Tuesday 28 October 2014 1300
The HMB Endeavour replica is heading back to sea! This time, we’re sailing south from Sydney to Eden, near the Victorian border, where we’ll join the festivities as part of Eden’s Whale Festival this coming weekend.
Voyage crew joined the ship in Darling Harbour yesterday morning. Almost all members of our three watches – including four supernumeraries – climbed the rigging to get their first taste of going aloft on Endeavour. With a strong southerly forecasted we stayed in Darling Harbour overnight to wait for the weather to pass.
At the end of a hot, humid and very busy day, voyage crew, supernumeraries and professional crew gathered on the quarterdeck to hear Geoff Ross, voyage crew member and whale expert from the New South Wales National Parks and Wildlife Service, talk to us about whales that we might see on our way to Eden.
It was quite a contrast: we gathered on the aft deck of an 18th century sailing vessel surrounded by Sydney’s skyscrapers as the sky lit up with a beautiful sunset – and we learnt about whales.
Geoff told us about about the whale species that frequent the Australia’s east coast as they travel to and from the Antarctica and about the decline of populations due to whaling in the 18th, 19th and 20th centuries.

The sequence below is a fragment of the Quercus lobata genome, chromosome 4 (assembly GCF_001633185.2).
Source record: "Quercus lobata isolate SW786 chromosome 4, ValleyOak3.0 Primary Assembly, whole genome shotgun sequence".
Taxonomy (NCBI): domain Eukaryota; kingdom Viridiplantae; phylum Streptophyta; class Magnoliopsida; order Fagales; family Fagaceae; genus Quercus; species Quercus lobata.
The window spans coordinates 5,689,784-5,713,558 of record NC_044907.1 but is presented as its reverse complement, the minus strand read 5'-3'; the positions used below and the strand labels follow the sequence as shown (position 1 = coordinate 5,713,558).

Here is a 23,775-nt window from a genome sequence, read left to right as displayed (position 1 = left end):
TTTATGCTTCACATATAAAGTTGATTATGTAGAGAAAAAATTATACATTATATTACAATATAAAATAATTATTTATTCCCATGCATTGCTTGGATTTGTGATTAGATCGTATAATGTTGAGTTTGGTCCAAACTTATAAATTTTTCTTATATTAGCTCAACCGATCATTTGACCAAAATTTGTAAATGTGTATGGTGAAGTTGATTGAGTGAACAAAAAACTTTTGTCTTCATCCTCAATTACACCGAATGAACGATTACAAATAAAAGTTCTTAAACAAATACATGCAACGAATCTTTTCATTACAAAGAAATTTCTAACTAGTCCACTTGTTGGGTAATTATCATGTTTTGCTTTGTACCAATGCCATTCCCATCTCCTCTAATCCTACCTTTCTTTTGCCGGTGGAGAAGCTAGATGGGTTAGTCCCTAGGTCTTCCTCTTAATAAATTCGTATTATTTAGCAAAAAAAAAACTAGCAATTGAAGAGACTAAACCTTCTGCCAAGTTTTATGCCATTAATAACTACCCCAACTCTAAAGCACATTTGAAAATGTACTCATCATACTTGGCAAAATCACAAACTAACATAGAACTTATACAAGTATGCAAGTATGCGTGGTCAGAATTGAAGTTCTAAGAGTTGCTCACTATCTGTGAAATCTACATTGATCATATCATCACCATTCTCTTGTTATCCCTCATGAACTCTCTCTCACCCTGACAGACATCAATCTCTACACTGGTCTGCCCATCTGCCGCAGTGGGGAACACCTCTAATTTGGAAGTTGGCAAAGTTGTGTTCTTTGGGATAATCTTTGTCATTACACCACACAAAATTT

Despite having heard about the huge size of blue whales many times before, it was only when Geoff compared the length of a blue whale (25-30m on average) with that of Endeavour (33.3m on deck) that I really grasped for the first time just how immense blue whales are. According to Geoff, the aorta of a blue whale is so large that an adult could stand up inside it. Despite their impressive size and weight, blue whales remain endangered and are not often seen off our coastline.
We have only scratched the surface of Geoff’s knowledge and he will be sharing much more with us over the next few days.
As we head out of Sydney’s heads and turn south towards Eden, our voyage crew will be working hard on deck and in the rigging, but there’ll always be at least one lookout with their gaze turned seaward, keeping an eye out for those elusive whales.
– Suzannah Marshall Macbeth